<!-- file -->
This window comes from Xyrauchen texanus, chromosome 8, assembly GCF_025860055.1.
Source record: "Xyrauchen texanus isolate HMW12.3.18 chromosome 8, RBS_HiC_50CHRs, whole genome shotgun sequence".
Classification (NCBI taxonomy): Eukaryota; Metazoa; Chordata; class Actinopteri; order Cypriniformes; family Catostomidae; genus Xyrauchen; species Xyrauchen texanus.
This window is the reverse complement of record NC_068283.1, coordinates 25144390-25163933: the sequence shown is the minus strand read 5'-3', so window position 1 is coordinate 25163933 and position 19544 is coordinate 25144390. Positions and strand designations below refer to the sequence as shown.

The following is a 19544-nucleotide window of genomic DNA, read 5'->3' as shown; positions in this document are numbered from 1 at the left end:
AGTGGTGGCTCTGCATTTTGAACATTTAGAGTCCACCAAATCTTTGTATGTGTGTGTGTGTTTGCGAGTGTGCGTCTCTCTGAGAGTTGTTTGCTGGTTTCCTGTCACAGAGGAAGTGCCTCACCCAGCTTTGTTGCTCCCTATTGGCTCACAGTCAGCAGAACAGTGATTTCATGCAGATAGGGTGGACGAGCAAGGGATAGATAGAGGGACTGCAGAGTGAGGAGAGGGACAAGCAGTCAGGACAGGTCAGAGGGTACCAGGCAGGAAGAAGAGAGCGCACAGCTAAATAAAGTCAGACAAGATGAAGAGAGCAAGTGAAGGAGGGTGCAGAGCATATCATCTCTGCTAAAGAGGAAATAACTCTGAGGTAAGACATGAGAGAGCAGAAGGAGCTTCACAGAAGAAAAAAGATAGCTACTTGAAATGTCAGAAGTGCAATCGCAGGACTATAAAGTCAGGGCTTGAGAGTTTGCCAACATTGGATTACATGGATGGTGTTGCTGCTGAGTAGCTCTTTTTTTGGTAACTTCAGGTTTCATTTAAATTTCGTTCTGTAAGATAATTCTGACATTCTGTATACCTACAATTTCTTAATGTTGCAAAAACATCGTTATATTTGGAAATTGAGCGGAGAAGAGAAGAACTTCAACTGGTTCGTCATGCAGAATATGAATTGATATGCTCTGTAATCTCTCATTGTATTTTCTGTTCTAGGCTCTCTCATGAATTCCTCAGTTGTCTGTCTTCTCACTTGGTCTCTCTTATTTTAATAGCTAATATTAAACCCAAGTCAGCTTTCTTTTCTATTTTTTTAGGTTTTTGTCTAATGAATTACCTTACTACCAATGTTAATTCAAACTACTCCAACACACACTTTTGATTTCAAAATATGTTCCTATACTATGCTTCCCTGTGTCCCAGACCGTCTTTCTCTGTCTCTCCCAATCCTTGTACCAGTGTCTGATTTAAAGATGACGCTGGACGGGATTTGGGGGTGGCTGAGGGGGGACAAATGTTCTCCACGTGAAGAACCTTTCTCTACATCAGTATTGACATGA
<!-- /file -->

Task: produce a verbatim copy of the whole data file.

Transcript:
This window comes from Xyrauchen texanus, chromosome 8, assembly GCF_025860055.1.
Source record: "Xyrauchen texanus isolate HMW12.3.18 chromosome 8, RBS_HiC_50CHRs, whole genome shotgun sequence".
Classification (NCBI taxonomy): Eukaryota; Metazoa; Chordata; class Actinopteri; order Cypriniformes; family Catostomidae; genus Xyrauchen; species Xyrauchen texanus.
This window is the reverse complement of record NC_068283.1, coordinates 25144390-25163933: the sequence shown is the minus strand read 5'-3', so window position 1 is coordinate 25163933 and position 19544 is coordinate 25144390. Positions and strand designations below refer to the sequence as shown.

The following is a 19544-nucleotide window of genomic DNA, read 5'->3' as shown; positions in this document are numbered from 1 at the left end:
AGTGGTGGCTCTGCATTTTGAACATTTAGAGTCCACCAAATCTTTGTATGTGTGTGTGTGTTTGCGAGTGTGCGTCTCTCTGAGAGTTGTTTGCTGGTTTCCTGTCACAGAGGAAGTGCCTCACCCAGCTTTGTTGCTCCCTATTGGCTCACAGTCAGCAGAACAGTGATTTCATGCAGATAGGGTGGACGAGCAAGGGATAGATAGAGGGACTGCAGAGTGAGGAGAGGGACAAGCAGTCAGGACAGGTCAGAGGGTACCAGGCAGGAAGAAGAGAGCGCACAGCTAAATAAAGTCAGACAAGATGAAGAGAGCAAGTGAAGGAGGGTGCAGAGCATATCATCTCTGCTAAAGAGGAAATAACTCTGAGGTAAGACATGAGAGAGCAGAAGGAGCTTCACAGAAGAAAAAAGATAGCTACTTGAAATGTCAGAAGTGCAATCGCAGGACTATAAAGTCAGGGCTTGAGAGTTTGCCAACATTGGATTACATGGATGGTGTTGCTGCTGAGTAGCTCTTTTTTTGGTAACTTCAGGTTTCATTTAAATTTCGTTCTGTAAGATAATTCTGACATTCTGTATACCTACAATTTCTTAATGTTGCAAAAACATCGTTATATTTGGAAATTGAGCGGAGAAGAGAAGAACTTCAACTGGTTCGTCATGCAGAATATGAATTGATATGCTCTGTAATCTCTCATTGTATTTTCTGTTCTAGGCTCTCTCATGAATTCCTCAGTTGTCTGTCTTCTCACTTGGTCTCTCTTATTTTAATAGCTAATATTAAACCCAAGTCAGCTTTCTTTTCTATTTTTTTAGGTTTTTGTCTAATGAATTACCTTACTACCAATGTTAATTCAAACTACTCCAACACACACTTTTGATTTCAAAATATGTTCCTATACTATGCTTCCCTGTGTCCCAGACCGTCTTTCTCTGTCTCTCCCAATCCTTGTACCAGTGTCTGATTTAAAGATGACGCTGGACGGGATTTGGGGGTGGCTGAGGGGGGACAAATGTTCTCCACGTGAAGAACCTTTCTCTACATCAGTATTGACATGA